RIVERBANK -- Family members of six people killed in a 2007 train accident near Riverbank have filed a lawsuit claiming that the accident was the result of dangerous conditions that could have been prevented.
Plaintiffs say Riverbank and Modesto, Stanislaus County, Burlington Northern Santa Fe railroad and Amtrak are to blame for the accident. Plaintiffs' lawyers accuse the cities, county and railroads of failing to properly maintain the crossing at Terminal Avenue and Claribel Road, where an Amtrak train smashed into an SUV loaded with passengers, including three small children, on May 8, 2007. Plaintiffs claim the crossing is hazardous because it's poorly marked. They're seeking monetary compensation for losses suffered in the accident.
The complaint, filed in Stanislaus County Superior Court last year, is in U.S. District Court in Fresno.
Defendants deny the allegations. Amtrak filed a lawsuit against plaintiff Lucio Rodriguez, whose wife and children were killed in the accident. Amtrak says Rodriguez's wife, Maricruz Corral, who was driving, was at fault.
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The accident happened about 2 p.m., as Corral was driving a 2001 Geo Tracker east on Claribel Road. Corral stopped at a stop sign at the tracks with the front end of the Tracker sticking over the track's first rail, witnesses said.
Tried to back up, panicked
As an Amtrak train approached the crossing, Corral tried to back up, witnesses told authorities. She couldn't because there were at least two cars behind her. The arm of the crossing gate came down on Corral's windshield, but it sprang back up, as it is designed to do. Corral apparently panicked and pulled forward onto the tracks into the path of the 79 mph train, California Highway Patrol investigators said.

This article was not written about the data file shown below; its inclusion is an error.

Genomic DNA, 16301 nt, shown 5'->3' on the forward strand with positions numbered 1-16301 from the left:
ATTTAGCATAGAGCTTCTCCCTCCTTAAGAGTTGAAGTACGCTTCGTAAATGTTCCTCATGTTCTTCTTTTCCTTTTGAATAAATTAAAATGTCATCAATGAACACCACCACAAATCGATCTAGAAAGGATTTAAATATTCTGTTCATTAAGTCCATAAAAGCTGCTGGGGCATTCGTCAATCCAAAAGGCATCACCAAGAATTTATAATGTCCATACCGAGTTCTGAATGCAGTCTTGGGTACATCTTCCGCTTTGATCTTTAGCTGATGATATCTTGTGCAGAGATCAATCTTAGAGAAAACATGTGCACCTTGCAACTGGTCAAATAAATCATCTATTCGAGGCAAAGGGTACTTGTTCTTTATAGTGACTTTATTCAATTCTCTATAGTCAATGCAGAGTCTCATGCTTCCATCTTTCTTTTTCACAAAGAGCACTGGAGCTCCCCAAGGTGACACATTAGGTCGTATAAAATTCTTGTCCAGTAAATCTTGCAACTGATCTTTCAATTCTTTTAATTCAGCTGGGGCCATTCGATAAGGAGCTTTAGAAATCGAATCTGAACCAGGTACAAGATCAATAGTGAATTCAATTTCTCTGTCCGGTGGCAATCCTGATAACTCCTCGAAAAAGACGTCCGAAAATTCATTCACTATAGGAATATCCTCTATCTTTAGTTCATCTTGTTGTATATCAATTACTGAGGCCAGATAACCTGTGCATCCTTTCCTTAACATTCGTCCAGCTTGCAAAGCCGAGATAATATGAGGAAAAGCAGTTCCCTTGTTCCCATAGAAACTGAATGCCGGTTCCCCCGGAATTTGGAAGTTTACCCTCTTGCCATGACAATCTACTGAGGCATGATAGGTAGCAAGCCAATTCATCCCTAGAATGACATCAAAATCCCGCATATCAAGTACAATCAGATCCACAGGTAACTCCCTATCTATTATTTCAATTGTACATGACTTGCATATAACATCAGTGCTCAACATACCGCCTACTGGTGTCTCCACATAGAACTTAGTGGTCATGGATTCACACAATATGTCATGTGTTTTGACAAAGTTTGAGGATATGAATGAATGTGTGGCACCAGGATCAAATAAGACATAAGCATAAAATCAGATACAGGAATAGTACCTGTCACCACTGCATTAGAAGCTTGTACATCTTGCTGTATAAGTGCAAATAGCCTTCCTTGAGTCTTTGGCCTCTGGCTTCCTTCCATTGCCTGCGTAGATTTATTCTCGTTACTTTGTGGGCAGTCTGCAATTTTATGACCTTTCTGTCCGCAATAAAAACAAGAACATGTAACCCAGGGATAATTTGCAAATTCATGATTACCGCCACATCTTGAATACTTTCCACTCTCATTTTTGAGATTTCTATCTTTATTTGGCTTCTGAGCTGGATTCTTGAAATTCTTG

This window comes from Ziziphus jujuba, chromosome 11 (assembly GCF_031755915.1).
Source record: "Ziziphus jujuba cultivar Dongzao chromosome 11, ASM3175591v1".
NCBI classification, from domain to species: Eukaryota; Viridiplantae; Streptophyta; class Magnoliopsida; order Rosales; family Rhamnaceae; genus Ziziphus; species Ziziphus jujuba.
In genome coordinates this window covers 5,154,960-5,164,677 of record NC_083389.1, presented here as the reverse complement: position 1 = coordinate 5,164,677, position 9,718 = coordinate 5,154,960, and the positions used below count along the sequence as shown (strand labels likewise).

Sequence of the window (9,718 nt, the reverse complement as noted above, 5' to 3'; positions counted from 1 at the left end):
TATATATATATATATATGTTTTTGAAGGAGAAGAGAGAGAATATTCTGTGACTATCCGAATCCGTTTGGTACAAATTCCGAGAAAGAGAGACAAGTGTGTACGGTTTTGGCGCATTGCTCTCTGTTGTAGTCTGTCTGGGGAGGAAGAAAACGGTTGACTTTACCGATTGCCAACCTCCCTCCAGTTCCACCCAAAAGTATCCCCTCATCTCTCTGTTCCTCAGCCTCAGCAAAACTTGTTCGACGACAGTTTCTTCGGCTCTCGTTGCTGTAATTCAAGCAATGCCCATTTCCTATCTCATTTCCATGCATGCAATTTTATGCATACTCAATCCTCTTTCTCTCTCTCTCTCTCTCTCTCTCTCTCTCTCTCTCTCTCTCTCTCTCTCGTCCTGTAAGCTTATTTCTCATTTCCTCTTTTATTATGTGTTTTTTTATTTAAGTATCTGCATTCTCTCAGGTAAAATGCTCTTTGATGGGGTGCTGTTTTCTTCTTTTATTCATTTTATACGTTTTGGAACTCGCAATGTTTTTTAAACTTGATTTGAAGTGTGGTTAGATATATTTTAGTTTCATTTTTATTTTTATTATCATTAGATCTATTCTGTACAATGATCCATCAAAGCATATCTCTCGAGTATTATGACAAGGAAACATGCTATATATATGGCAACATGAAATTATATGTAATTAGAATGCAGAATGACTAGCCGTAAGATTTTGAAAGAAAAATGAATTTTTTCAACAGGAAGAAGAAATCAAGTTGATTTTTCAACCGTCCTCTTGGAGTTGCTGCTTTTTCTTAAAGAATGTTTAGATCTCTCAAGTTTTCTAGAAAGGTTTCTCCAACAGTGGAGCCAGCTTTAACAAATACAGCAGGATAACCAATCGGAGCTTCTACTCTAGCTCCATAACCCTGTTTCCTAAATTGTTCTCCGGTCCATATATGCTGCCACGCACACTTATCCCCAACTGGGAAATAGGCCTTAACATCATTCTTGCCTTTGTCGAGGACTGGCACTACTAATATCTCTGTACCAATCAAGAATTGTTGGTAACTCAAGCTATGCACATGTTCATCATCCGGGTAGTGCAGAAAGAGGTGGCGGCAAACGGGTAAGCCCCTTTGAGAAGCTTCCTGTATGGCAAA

Rodriguez's attorneys contend Corral drove forward because she was trying to get out of the way of the oncoming train. The couple's two boys, Ivan, 5, and Tony, 3, were killed in the crash. The other victims were a 39-year-old Modesto woman, her 5-year-old son, and 19-year-old niece.
The state's Public Utilities Commission, which regulates railroads, investigated the accident. The PUC recommended that the county remove the eastbound stop sign at the tracks to prevent future accidents. Attorneys for Corral's husband say local authorities have ignored the PUC's recommendations.
Robert Maestas, who lives next door to the accident site, said he believes the crossing is safe. "Lights flash, bells go off, then the train comes," said Maestas. "To me, it's safe. Unfortunately, I think (Corral) misjudged what she was doing."
Bee staff writer Leslie Albrecht can be reached at email@example.com or 578-2378.